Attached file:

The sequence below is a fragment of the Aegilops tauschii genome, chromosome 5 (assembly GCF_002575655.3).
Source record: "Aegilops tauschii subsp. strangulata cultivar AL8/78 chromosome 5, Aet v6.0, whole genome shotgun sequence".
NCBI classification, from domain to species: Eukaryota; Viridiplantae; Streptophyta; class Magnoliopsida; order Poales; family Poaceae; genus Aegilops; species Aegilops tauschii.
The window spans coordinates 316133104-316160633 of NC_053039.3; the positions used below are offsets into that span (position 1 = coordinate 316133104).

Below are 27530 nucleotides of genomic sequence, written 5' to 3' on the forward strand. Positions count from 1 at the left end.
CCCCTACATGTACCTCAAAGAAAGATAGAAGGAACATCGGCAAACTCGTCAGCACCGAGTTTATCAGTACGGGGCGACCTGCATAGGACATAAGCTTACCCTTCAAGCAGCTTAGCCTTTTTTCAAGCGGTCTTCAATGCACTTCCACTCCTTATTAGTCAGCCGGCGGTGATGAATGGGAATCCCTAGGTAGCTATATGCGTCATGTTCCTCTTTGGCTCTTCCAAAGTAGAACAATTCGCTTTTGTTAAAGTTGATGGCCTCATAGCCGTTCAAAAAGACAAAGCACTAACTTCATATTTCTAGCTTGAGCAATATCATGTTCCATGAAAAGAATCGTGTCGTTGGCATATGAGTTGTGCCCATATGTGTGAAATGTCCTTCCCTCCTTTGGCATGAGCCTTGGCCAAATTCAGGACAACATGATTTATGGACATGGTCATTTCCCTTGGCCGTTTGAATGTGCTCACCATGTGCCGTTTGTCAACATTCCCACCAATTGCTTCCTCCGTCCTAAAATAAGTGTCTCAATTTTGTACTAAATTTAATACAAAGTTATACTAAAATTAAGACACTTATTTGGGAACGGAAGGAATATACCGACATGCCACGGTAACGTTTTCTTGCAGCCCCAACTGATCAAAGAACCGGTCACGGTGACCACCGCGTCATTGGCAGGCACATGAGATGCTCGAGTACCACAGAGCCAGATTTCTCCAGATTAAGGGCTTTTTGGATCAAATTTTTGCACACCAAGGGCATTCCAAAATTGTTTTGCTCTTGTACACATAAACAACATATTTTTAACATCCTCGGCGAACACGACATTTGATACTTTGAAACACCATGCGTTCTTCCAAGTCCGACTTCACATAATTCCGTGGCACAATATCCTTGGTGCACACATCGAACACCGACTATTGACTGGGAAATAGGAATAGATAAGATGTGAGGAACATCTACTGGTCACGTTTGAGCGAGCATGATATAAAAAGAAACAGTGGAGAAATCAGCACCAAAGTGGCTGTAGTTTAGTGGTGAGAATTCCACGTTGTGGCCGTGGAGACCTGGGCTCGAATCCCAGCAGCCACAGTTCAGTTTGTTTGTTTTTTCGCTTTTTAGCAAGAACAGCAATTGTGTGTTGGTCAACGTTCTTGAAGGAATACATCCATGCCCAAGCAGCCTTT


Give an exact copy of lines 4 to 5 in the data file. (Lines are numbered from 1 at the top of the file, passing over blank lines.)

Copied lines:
The window spans coordinates 316133104-316160633 of NC_053039.3; the positions used below are offsets into that span (position 1 = coordinate 316133104).

Below are 27530 nucleotides of genomic sequence, written 5' to 3' on the forward strand. Positions count from 1 at the left end.